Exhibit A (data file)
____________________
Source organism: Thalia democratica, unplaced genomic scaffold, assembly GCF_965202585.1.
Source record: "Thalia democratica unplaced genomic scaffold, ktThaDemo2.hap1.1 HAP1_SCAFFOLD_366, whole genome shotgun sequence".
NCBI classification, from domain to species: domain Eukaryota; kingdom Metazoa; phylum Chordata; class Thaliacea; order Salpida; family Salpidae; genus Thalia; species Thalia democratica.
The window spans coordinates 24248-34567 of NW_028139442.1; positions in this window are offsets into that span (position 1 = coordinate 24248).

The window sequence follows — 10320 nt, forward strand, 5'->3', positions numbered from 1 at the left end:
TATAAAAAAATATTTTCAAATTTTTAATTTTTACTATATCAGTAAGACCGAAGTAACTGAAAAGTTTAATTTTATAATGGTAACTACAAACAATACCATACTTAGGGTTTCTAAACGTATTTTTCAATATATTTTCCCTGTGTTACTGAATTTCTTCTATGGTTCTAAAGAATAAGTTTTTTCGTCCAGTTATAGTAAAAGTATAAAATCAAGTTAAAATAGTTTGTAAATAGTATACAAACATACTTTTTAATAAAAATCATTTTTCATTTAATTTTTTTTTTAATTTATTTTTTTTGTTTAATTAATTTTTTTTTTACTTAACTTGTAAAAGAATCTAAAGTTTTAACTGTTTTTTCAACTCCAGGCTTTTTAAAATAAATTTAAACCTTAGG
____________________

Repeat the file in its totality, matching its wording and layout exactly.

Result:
Source organism: Thalia democratica, unplaced genomic scaffold, assembly GCF_965202585.1.
Source record: "Thalia democratica unplaced genomic scaffold, ktThaDemo2.hap1.1 HAP1_SCAFFOLD_366, whole genome shotgun sequence".
NCBI classification, from domain to species: domain Eukaryota; kingdom Metazoa; phylum Chordata; class Thaliacea; order Salpida; family Salpidae; genus Thalia; species Thalia democratica.
The window spans coordinates 24248-34567 of NW_028139442.1; positions in this window are offsets into that span (position 1 = coordinate 24248).

The window sequence follows — 10320 nt, forward strand, 5'->3', positions numbered from 1 at the left end:
TATAAAAAAATATTTTCAAATTTTTAATTTTTACTATATCAGTAAGACCGAAGTAACTGAAAAGTTTAATTTTATAATGGTAACTACAAACAATACCATACTTAGGGTTTCTAAACGTATTTTTCAATATATTTTCCCTGTGTTACTGAATTTCTTCTATGGTTCTAAAGAATAAGTTTTTTCGTCCAGTTATAGTAAAAGTATAAAATCAAGTTAAAATAGTTTGTAAATAGTATACAAACATACTTTTTAATAAAAATCATTTTTCATTTAATTTTTTTTTTAATTTATTTTTTTTGTTTAATTAATTTTTTTTTTACTTAACTTGTAAAAGAATCTAAAGTTTTAACTGTTTTTTCAACTCCAGGCTTTTTAAAATAAATTTAAACCTTAGG